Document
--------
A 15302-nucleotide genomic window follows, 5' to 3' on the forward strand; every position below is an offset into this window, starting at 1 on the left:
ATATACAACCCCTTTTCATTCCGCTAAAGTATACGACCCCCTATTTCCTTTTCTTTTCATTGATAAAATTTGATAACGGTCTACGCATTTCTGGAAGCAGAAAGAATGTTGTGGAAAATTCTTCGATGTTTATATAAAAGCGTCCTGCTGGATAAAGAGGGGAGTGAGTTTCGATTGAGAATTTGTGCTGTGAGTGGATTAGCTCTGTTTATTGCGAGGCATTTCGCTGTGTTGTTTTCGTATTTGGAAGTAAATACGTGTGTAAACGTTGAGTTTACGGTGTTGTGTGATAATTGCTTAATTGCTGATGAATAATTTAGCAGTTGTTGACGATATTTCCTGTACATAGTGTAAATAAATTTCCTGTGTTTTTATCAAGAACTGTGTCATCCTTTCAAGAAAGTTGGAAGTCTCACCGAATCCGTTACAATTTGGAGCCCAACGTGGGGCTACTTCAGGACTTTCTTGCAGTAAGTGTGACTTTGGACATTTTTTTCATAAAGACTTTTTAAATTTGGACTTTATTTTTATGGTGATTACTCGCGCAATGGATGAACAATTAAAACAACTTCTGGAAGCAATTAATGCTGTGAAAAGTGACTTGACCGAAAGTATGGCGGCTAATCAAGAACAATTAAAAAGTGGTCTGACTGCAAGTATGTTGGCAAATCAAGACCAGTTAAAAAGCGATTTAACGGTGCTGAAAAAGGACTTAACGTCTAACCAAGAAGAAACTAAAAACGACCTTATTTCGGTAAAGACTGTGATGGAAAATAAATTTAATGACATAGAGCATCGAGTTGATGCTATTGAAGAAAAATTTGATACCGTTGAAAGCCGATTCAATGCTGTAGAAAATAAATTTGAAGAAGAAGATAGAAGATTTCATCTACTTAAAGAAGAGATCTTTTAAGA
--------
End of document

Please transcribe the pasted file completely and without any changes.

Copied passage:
A 15302-nucleotide genomic window follows, 5' to 3' on the forward strand; every position below is an offset into this window, starting at 1 on the left:
ATATACAACCCCTTTTCATTCCGCTAAAGTATACGACCCCCTATTTCCTTTTCTTTTCATTGATAAAATTTGATAACGGTCTACGCATTTCTGGAAGCAGAAAGAATGTTGTGGAAAATTCTTCGATGTTTATATAAAAGCGTCCTGCTGGATAAAGAGGGGAGTGAGTTTCGATTGAGAATTTGTGCTGTGAGTGGATTAGCTCTGTTTATTGCGAGGCATTTCGCTGTGTTGTTTTCGTATTTGGAAGTAAATACGTGTGTAAACGTTGAGTTTACGGTGTTGTGTGATAATTGCTTAATTGCTGATGAATAATTTAGCAGTTGTTGACGATATTTCCTGTACATAGTGTAAATAAATTTCCTGTGTTTTTATCAAGAACTGTGTCATCCTTTCAAGAAAGTTGGAAGTCTCACCGAATCCGTTACAATTTGGAGCCCAACGTGGGGCTACTTCAGGACTTTCTTGCAGTAAGTGTGACTTTGGACATTTTTTTCATAAAGACTTTTTAAATTTGGACTTTATTTTTATGGTGATTACTCGCGCAATGGATGAACAATTAAAACAACTTCTGGAAGCAATTAATGCTGTGAAAAGTGACTTGACCGAAAGTATGGCGGCTAATCAAGAACAATTAAAAAGTGGTCTGACTGCAAGTATGTTGGCAAATCAAGACCAGTTAAAAAGCGATTTAACGGTGCTGAAAAAGGACTTAACGTCTAACCAAGAAGAAACTAAAAACGACCTTATTTCGGTAAAGACTGTGATGGAAAATAAATTTAATGACATAGAGCATCGAGTTGATGCTATTGAAGAAAAATTTGATACCGTTGAAAGCCGATTCAATGCTGTAGAAAATAAATTTGAAGAAGAAGATAGAAGATTTCATCTACTTAAAGAAGAGATCTTTTAAGA